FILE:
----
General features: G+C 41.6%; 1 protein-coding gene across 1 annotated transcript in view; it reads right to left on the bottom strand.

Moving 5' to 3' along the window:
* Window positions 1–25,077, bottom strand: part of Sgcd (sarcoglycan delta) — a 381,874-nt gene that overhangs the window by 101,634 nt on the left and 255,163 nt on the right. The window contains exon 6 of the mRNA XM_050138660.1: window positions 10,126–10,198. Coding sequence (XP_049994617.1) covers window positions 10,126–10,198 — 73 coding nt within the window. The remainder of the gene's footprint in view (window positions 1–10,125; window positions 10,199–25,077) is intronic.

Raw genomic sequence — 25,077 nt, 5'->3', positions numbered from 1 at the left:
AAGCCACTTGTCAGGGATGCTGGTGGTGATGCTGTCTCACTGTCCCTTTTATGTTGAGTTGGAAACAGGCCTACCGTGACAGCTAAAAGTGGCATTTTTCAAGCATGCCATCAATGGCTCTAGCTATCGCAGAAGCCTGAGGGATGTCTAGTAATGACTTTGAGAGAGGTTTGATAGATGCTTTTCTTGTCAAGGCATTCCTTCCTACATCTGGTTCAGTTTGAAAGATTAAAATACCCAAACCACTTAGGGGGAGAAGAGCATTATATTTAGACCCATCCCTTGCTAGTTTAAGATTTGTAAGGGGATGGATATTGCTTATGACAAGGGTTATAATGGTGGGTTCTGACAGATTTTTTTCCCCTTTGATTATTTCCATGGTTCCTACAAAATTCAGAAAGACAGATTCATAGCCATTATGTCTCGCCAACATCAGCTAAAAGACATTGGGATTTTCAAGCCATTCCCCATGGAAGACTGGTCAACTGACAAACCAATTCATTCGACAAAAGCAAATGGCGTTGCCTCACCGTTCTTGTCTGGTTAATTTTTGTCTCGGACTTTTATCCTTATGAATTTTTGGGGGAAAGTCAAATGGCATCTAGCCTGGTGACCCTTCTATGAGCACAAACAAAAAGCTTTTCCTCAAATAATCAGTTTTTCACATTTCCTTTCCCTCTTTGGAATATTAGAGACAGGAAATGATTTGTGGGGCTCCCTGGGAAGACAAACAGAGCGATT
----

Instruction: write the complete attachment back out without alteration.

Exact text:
General features: G+C 41.6%; 1 protein-coding gene across 1 annotated transcript in view; it reads right to left on the bottom strand.

Moving 5' to 3' along the window:
* Window positions 1–25,077, bottom strand: part of Sgcd (sarcoglycan delta) — a 381,874-nt gene that overhangs the window by 101,634 nt on the left and 255,163 nt on the right. The window contains exon 6 of the mRNA XM_050138660.1: window positions 10,126–10,198. Coding sequence (XP_049994617.1) covers window positions 10,126–10,198 — 73 coding nt within the window. The remainder of the gene's footprint in view (window positions 1–10,125; window positions 10,199–25,077) is intronic.

Raw genomic sequence — 25,077 nt, 5'->3', positions numbered from 1 at the left:
AAGCCACTTGTCAGGGATGCTGGTGGTGATGCTGTCTCACTGTCCCTTTTATGTTGAGTTGGAAACAGGCCTACCGTGACAGCTAAAAGTGGCATTTTTCAAGCATGCCATCAATGGCTCTAGCTATCGCAGAAGCCTGAGGGATGTCTAGTAATGACTTTGAGAGAGGTTTGATAGATGCTTTTCTTGTCAAGGCATTCCTTCCTACATCTGGTTCAGTTTGAAAGATTAAAATACCCAAACCACTTAGGGGGAGAAGAGCATTATATTTAGACCCATCCCTTGCTAGTTTAAGATTTGTAAGGGGATGGATATTGCTTATGACAAGGGTTATAATGGTGGGTTCTGACAGATTTTTTTCCCCTTTGATTATTTCCATGGTTCCTACAAAATTCAGAAAGACAGATTCATAGCCATTATGTCTCGCCAACATCAGCTAAAAGACATTGGGATTTTCAAGCCATTCCCCATGGAAGACTGGTCAACTGACAAACCAATTCATTCGACAAAAGCAAATGGCGTTGCCTCACCGTTCTTGTCTGGTTAATTTTTGTCTCGGACTTTTATCCTTATGAATTTTTGGGGGAAAGTCAAATGGCATCTAGCCTGGTGACCCTTCTATGAGCACAAACAAAAAGCTTTTCCTCAAATAATCAGTTTTTCACATTTCCTTTCCCTCTTTGGAATATTAGAGACAGGAAATGATTTGTGGGGCTCCCTGGGAAGACAAACAGAGCGATT